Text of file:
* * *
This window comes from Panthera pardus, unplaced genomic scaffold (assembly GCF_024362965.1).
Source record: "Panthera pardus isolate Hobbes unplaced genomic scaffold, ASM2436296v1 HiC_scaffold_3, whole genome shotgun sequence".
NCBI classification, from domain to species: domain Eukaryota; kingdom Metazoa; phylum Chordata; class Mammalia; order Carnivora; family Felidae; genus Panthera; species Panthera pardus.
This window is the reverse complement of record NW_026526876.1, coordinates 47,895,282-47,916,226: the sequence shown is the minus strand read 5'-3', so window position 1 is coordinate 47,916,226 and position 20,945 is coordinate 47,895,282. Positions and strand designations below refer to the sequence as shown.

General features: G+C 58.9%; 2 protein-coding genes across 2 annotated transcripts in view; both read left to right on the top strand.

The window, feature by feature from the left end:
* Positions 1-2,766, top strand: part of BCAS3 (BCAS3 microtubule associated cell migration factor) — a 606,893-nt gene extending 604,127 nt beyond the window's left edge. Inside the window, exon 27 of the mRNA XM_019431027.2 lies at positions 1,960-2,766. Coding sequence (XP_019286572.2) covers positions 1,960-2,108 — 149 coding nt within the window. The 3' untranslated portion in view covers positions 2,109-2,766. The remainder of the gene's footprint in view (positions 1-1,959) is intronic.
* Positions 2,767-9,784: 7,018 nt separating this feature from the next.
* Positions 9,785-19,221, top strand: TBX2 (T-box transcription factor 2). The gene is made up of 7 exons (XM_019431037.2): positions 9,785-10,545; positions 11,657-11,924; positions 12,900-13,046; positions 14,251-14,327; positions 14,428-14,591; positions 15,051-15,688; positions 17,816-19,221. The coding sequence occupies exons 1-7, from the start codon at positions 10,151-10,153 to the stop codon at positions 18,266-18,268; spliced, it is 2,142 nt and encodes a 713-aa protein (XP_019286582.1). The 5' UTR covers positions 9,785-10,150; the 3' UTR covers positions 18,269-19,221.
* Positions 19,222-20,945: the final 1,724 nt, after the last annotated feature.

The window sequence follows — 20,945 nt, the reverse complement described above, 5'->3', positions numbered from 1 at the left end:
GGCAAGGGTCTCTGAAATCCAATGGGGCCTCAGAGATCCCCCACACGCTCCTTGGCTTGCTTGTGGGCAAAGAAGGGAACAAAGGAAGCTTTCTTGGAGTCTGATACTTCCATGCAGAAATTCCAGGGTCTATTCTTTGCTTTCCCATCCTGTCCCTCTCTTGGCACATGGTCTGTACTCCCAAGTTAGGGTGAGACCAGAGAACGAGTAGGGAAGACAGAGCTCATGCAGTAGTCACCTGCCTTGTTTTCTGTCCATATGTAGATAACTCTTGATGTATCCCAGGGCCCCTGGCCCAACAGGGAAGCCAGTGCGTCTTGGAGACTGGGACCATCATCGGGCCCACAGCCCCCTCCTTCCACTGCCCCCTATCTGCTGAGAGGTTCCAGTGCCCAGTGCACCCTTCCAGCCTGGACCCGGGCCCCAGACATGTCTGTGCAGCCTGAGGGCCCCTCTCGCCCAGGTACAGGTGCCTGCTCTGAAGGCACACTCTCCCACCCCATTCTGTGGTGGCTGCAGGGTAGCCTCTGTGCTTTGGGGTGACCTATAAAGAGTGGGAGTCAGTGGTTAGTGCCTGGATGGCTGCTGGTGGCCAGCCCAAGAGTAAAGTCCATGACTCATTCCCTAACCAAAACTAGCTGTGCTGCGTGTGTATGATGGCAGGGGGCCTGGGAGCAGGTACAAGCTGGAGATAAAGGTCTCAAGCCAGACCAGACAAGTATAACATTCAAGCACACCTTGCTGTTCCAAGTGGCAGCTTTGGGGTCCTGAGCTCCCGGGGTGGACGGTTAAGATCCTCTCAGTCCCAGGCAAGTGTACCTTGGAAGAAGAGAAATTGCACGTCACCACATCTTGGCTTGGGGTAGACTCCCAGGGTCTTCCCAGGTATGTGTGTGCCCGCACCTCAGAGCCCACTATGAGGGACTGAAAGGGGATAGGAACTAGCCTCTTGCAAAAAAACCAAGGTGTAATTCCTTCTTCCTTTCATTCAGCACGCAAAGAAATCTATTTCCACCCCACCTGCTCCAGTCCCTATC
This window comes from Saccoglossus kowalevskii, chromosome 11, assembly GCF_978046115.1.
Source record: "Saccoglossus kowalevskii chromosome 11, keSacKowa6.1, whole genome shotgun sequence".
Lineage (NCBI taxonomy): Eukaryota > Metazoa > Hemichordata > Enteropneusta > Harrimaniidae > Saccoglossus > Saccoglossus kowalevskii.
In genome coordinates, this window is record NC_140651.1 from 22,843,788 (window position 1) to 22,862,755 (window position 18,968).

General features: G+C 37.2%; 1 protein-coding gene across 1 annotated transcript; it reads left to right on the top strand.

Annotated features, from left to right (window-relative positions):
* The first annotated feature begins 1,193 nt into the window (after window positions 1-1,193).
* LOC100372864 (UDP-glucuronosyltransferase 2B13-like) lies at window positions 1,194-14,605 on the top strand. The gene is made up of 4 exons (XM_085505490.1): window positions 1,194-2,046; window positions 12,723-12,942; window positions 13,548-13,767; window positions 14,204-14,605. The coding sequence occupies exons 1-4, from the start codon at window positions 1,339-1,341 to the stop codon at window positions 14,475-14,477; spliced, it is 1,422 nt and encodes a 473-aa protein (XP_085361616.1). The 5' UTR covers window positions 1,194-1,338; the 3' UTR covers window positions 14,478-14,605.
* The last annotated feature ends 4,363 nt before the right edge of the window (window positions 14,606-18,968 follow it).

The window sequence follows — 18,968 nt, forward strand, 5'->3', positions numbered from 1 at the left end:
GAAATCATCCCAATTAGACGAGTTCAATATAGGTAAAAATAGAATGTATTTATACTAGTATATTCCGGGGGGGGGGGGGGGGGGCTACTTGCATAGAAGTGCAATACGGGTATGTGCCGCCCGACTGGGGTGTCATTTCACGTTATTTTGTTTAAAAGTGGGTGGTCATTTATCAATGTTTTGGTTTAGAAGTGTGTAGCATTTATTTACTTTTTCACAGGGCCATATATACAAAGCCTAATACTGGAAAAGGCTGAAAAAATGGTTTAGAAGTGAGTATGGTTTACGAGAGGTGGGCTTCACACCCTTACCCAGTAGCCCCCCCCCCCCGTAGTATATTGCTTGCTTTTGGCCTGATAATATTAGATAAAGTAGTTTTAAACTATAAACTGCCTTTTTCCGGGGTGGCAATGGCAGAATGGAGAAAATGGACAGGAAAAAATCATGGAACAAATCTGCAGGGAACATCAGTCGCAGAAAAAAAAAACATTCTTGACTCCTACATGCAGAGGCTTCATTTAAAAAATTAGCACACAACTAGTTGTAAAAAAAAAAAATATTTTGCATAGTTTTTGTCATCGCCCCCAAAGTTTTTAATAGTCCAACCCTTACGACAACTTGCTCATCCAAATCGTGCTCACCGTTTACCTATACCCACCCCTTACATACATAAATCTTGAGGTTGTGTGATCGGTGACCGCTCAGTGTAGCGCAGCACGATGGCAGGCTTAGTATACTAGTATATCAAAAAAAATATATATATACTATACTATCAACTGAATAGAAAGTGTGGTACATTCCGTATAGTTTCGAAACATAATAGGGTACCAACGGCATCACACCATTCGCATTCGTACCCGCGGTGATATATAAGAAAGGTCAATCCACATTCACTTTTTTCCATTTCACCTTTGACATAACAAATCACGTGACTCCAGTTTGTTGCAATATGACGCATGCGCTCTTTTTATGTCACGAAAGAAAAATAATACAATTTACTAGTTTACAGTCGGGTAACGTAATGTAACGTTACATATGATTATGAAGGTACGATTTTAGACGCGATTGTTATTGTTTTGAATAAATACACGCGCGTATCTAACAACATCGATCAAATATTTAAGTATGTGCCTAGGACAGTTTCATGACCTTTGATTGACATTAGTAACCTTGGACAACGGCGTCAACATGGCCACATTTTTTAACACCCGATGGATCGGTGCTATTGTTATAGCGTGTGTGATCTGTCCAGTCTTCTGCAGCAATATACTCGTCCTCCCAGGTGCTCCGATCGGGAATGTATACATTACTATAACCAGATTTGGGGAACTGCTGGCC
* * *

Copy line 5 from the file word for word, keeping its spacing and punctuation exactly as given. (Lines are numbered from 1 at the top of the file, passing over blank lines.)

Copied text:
General features: G+C 58.9%; 2 protein-coding genes across 2 annotated transcripts in view; both read left to right on the top strand.